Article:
The Cleveland Cavaliers kick off the final stretch of their season tonight, and it goes without saying the remaining 24 games will be nothing short of compelling.
Of course, they won’t be this way because any sort of playoff push is in reach. As the third-worst team in the NBA, said ship sailed a long time ago.
However, the Cavs will be a team to keep an eye solely based on how they handle the rest of their schedule. They have two key goals for the next couple months – show progress and tank for lottery odds. As you can see, these tend to clash a bit, and how Cleveland finds the right balance between the two will be fascinating to watch.
There’s reason to believe the Cavs will look improved during the second half of the season. They’ve been showing a considerable amount life on the court these days. By that, I mean it’s been over a month since they lost by 20 or more.
Still, their comparably improved play, combined with the fact Kevin Love and Tristan Thompson will soon return to the rotation, certainly indicates losing may not be as easy for Cleveland as it was in the first half of the year.
This, of course, creates a noticeable hurdle for the team. After all, the goal of the season is to lose as much as possible to land a high lottery pick. Anything which hinders this will likely be viewed as a negative by the front office.
At the same time, the Cavs hardly want to exit this season looking completely hopeless. A handful of silver linings will go a long way towards speeding up the rebuild.
As you can see, these next 24 games will be quite a tight-rope situation for Cleveland. They’re in a position to build a little momentum, but doing so could hurt their position in the upcoming draft.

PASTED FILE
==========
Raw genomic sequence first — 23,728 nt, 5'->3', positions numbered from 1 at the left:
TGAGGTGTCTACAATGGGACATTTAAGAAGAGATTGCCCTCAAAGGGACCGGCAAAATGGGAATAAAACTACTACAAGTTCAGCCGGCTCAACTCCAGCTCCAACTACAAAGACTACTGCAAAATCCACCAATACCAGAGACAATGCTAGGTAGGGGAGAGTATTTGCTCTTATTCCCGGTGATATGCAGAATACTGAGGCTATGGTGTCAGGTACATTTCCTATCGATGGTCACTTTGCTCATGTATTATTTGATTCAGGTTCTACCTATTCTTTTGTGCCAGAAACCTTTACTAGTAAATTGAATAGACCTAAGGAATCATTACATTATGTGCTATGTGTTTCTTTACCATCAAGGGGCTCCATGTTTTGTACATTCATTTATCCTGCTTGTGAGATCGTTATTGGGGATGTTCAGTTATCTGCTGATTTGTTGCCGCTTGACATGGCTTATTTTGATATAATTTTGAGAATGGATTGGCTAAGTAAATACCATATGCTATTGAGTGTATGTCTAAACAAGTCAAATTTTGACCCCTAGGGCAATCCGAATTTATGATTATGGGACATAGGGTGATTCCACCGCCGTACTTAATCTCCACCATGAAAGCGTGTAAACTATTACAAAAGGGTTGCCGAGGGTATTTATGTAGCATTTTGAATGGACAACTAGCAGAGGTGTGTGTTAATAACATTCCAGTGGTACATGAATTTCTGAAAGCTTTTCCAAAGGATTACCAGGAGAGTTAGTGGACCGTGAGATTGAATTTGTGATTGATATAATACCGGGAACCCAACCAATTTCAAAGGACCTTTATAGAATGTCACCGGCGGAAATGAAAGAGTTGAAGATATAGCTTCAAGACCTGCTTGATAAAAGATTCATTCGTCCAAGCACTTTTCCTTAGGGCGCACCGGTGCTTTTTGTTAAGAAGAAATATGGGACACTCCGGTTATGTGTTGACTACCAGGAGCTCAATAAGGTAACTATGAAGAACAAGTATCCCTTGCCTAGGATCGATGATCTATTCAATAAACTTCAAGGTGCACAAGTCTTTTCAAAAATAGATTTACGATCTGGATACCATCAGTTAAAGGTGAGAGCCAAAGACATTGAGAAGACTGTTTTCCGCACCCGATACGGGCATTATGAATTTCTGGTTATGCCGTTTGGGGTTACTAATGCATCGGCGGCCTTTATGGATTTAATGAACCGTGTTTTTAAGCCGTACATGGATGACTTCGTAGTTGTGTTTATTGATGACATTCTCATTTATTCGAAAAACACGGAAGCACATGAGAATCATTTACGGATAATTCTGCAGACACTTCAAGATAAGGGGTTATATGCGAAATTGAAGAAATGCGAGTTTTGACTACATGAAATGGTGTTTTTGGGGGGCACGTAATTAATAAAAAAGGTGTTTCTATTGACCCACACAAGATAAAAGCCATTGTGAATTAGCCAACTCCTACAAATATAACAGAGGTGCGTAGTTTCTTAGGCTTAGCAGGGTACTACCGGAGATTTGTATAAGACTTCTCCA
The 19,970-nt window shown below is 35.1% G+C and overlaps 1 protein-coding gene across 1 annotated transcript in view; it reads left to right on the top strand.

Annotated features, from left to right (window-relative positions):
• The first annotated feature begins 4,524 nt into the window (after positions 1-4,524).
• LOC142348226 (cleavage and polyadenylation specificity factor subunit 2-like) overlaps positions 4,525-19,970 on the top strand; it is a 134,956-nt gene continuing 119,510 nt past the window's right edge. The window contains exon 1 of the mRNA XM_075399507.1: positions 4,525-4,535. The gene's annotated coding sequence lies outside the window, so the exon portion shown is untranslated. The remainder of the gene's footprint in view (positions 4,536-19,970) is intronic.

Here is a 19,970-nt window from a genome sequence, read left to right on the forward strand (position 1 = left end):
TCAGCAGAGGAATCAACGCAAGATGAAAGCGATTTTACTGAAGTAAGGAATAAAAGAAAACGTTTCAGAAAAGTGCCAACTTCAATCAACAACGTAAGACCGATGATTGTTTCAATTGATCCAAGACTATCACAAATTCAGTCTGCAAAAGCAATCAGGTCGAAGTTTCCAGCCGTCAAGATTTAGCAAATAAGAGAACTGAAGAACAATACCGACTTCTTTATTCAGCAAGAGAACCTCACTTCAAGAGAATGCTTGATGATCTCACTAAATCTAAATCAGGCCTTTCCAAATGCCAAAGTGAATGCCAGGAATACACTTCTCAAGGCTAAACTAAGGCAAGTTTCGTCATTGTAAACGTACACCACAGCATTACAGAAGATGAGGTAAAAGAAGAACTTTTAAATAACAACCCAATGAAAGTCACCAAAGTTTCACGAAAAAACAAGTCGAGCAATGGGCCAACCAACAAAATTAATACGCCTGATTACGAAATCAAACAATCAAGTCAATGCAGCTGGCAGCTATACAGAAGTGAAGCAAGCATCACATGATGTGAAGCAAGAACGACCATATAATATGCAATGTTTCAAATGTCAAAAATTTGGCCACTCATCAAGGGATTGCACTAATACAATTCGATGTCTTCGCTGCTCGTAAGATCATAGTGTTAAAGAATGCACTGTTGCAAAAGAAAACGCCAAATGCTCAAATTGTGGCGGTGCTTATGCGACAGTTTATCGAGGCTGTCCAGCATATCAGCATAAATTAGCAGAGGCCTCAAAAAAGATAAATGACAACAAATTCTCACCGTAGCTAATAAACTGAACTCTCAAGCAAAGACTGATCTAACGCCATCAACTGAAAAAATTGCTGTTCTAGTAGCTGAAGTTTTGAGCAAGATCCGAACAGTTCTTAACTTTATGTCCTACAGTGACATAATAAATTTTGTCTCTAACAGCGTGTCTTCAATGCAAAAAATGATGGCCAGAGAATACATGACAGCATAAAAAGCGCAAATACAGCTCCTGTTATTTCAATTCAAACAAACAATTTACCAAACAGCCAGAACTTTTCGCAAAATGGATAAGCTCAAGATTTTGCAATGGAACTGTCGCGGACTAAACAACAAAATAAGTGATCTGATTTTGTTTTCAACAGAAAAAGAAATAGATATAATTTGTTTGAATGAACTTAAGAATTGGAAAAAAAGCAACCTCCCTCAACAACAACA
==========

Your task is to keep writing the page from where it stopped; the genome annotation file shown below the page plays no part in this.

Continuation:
When it comes to Love and Thompson, coach Larry Drew may have to get clever. Whether having them sit on some nights due to “soreness” or framing it as giving the younger players more time on the court for development purposes, those two may need to see minutes restrictions if their presence is starting to lead to wins. After all, neither serves too much purpose for the rest of the season.
Technically, taking the “younger guys need to develop” approach wouldn’t be inaccurate. After all, there are more than a few Cavaliers who can benefit from getting additional looks at the expense of veterans.
Rookie Collin Sexton entered the All-Star break playing some of his best basketball of the season. Seen as Cleveland’s first building block for the future, it’s crucial he gets more time to ensure he can keep growing.
Other players, such as David Nwaba and Marquese Chriss, are both contributing now and on expiring contracts. If the Cavs are considering re-upping either, they’ll need to ensure both are given enough time to prove their worth.
Where it gets tricky is if the progress of the younger players starts leading to victories. While you want to see guys the team will rely on for (hopefully) well beyond this year learn what it takes to win, it becomes an issue if it hurts Cleveland’s draft position.
To be fair, thanks to the new anti-tanking lottery set-up, the Cavs’ odds for the top pick only drop from 14% to 12.5% if they become the fourth-worst team in the league. They decrease down to 10.5% if Cleveland is fifth-worst. Admittedly, these wouldn’t be severe reductions.
That said, the purpose of a tank is to ensure you have the best possible odds for the top pick. If the Cavs fall out of the top three spots because they strung together some meaningless late-season wins, will it have been worth it?
Therein lies the issue this team will be facing through the next two months. Cleveland has a core of young players in need of development, while also expecting the return of key vets. It also needs the best possible odds to land a top pick, especially since the incoming rookie class isn’t particularly deep with franchise-changing talent.
I certainly don’t envy the Cavs’ decision-makers here.
When it comes to figuring out how to make progress while also limiting victories, I don’t have much of a solution. At least not beyond “keep losing, but do so closely.”